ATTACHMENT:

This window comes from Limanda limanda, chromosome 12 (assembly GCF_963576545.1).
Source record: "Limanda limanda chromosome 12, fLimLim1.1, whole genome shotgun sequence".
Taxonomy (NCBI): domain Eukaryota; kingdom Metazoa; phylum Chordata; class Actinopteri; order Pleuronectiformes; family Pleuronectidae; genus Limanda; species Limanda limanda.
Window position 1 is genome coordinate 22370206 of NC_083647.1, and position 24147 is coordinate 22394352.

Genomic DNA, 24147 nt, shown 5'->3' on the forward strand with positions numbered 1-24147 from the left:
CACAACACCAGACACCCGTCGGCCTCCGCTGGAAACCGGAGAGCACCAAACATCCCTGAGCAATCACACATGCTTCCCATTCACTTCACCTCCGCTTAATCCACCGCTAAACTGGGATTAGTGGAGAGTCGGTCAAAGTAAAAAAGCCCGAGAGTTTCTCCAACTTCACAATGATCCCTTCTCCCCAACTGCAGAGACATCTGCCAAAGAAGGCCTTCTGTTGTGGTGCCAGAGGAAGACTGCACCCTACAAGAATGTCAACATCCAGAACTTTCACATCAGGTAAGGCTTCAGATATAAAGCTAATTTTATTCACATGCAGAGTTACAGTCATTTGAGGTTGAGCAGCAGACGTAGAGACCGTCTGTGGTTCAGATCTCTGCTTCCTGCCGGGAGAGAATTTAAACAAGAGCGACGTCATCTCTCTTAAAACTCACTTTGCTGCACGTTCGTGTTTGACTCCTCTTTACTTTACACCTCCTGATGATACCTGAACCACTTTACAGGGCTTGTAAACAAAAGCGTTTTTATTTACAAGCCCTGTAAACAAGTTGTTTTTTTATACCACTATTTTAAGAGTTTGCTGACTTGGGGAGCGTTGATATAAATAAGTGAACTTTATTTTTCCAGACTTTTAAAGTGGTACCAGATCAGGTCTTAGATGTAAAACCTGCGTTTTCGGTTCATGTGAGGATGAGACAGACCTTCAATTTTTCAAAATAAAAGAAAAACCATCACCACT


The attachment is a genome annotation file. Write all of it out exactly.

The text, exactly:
This window comes from Limanda limanda, chromosome 12 (assembly GCF_963576545.1).
Source record: "Limanda limanda chromosome 12, fLimLim1.1, whole genome shotgun sequence".
Taxonomy (NCBI): domain Eukaryota; kingdom Metazoa; phylum Chordata; class Actinopteri; order Pleuronectiformes; family Pleuronectidae; genus Limanda; species Limanda limanda.
Window position 1 is genome coordinate 22370206 of NC_083647.1, and position 24147 is coordinate 22394352.

Genomic DNA, 24147 nt, shown 5'->3' on the forward strand with positions numbered 1-24147 from the left:
CACAACACCAGACACCCGTCGGCCTCCGCTGGAAACCGGAGAGCACCAAACATCCCTGAGCAATCACACATGCTTCCCATTCACTTCACCTCCGCTTAATCCACCGCTAAACTGGGATTAGTGGAGAGTCGGTCAAAGTAAAAAAGCCCGAGAGTTTCTCCAACTTCACAATGATCCCTTCTCCCCAACTGCAGAGACATCTGCCAAAGAAGGCCTTCTGTTGTGGTGCCAGAGGAAGACTGCACCCTACAAGAATGTCAACATCCAGAACTTTCACATCAGGTAAGGCTTCAGATATAAAGCTAATTTTATTCACATGCAGAGTTACAGTCATTTGAGGTTGAGCAGCAGACGTAGAGACCGTCTGTGGTTCAGATCTCTGCTTCCTGCCGGGAGAGAATTTAAACAAGAGCGACGTCATCTCTCTTAAAACTCACTTTGCTGCACGTTCGTGTTTGACTCCTCTTTACTTTACACCTCCTGATGATACCTGAACCACTTTACAGGGCTTGTAAACAAAAGCGTTTTTATTTACAAGCCCTGTAAACAAGTTGTTTTTTTATACCACTATTTTAAGAGTTTGCTGACTTGGGGAGCGTTGATATAAATAAGTGAACTTTATTTTTCCAGACTTTTAAAGTGGTACCAGATCAGGTCTTAGATGTAAAACCTGCGTTTTCGGTTCATGTGAGGATGAGACAGACCTTCAATTTTTCAAAATAAAAGAAAAACCATCACCACT